We all belong to communities - at home, in our neighbourhoods, at work, at school, through voluntary work, through online networks, and so on. Communities are vital to our lives and wellbeing. But their importance means we need to understand their changing place in our lives, their role in encouraging health, economic prosperity and creativity, their history and their future.
The AHRC is leading on Connected Communities, a cross-Council programme designed to help us understand the changing nature of communities in their historical and cultural contexts and the role of communities in sustaining and enhancing our quality of life.
The programme seeks not only to connect research on communities, but to connect communities with research, bringing together community-engaged research across a number of core themes, including community health and wellbeing, community creativity, prosperity and regeneration, community values and participation, sustainable community environments, places and spaces, and community cultures, diversity, cohesion, exclusion, and conflict.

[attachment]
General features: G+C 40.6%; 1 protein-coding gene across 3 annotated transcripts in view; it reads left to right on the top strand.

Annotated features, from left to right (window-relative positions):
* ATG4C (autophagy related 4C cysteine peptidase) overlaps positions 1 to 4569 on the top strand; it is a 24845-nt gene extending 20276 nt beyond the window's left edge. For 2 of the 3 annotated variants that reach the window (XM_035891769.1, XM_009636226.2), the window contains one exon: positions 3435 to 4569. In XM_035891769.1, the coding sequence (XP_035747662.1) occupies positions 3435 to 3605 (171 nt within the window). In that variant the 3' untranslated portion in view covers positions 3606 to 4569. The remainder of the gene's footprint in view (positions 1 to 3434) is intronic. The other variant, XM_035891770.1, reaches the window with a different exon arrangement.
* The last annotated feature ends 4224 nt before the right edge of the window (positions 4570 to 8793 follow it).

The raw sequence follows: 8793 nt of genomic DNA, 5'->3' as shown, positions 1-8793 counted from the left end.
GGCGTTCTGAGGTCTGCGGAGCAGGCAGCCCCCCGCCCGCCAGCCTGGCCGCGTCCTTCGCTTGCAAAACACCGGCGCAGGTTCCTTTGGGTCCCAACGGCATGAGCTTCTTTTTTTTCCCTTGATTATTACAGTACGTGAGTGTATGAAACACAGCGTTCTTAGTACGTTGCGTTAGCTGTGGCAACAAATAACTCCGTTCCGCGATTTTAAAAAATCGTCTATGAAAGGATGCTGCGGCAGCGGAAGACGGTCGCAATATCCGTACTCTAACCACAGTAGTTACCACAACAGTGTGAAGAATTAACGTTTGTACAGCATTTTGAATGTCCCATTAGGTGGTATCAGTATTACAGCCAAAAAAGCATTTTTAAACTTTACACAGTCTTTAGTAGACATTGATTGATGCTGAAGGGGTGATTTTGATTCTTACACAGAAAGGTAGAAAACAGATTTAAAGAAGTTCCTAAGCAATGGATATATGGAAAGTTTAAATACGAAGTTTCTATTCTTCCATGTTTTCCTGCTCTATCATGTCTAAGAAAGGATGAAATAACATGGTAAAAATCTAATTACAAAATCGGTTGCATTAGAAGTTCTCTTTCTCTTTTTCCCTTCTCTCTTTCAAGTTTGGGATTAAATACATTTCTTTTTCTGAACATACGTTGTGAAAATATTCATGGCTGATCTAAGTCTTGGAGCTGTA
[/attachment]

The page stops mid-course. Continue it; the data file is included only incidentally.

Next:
A growing body of work under the programme is exploring the temporal dimension to communities, while other clusters of projects are exploring issues such as cultural value in community contexts and 'community and performance'. Another strand of research is exploring the potential for arts and humanities to support approaches to engagement with communities to active participants in the research process, through the creative arts and media, narratives, crafts and by enhancing consideration of issues such as ethics, power and voice.